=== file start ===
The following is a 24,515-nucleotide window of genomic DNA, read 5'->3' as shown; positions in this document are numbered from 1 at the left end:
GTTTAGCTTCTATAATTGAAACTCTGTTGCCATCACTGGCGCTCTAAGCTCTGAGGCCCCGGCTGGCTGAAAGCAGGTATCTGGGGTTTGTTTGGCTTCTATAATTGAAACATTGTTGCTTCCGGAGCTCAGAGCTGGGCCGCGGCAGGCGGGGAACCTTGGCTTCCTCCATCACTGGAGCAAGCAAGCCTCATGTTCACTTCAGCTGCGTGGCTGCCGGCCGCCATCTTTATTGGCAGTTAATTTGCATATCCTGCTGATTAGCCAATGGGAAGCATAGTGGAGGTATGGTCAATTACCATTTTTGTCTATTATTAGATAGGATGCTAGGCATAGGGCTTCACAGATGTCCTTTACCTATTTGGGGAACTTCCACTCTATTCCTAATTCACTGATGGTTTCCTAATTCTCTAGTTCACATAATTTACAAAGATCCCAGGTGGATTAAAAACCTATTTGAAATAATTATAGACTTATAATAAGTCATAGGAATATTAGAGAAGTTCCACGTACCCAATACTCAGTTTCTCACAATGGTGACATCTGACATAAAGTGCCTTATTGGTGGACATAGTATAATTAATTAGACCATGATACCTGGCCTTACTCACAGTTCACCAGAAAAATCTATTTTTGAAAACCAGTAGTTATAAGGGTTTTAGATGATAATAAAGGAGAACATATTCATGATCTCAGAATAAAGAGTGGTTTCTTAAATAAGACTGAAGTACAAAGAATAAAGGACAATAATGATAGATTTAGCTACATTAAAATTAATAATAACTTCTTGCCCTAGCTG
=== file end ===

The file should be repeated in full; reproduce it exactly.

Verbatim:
The following is a 24,515-nucleotide window of genomic DNA, read 5'->3' as shown; positions in this document are numbered from 1 at the left end:
GTTTAGCTTCTATAATTGAAACTCTGTTGCCATCACTGGCGCTCTAAGCTCTGAGGCCCCGGCTGGCTGAAAGCAGGTATCTGGGGTTTGTTTGGCTTCTATAATTGAAACATTGTTGCTTCCGGAGCTCAGAGCTGGGCCGCGGCAGGCGGGGAACCTTGGCTTCCTCCATCACTGGAGCAAGCAAGCCTCATGTTCACTTCAGCTGCGTGGCTGCCGGCCGCCATCTTTATTGGCAGTTAATTTGCATATCCTGCTGATTAGCCAATGGGAAGCATAGTGGAGGTATGGTCAATTACCATTTTTGTCTATTATTAGATAGGATGCTAGGCATAGGGCTTCACAGATGTCCTTTACCTATTTGGGGAACTTCCACTCTATTCCTAATTCACTGATGGTTTCCTAATTCTCTAGTTCACATAATTTACAAAGATCCCAGGTGGATTAAAAACCTATTTGAAATAATTATAGACTTATAATAAGTCATAGGAATATTAGAGAAGTTCCACGTACCCAATACTCAGTTTCTCACAATGGTGACATCTGACATAAAGTGCCTTATTGGTGGACATAGTATAATTAATTAGACCATGATACCTGGCCTTACTCACAGTTCACCAGAAAAATCTATTTTTGAAAACCAGTAGTTATAAGGGTTTTAGATGATAATAAAGGAGAACATATTCATGATCTCAGAATAAAGAGTGGTTTCTTAAATAAGACTGAAGTACAAAGAATAAAGGACAATAATGATAGATTTAGCTACATTAAAATTAATAATAACTTCTTGCCCTAGCTG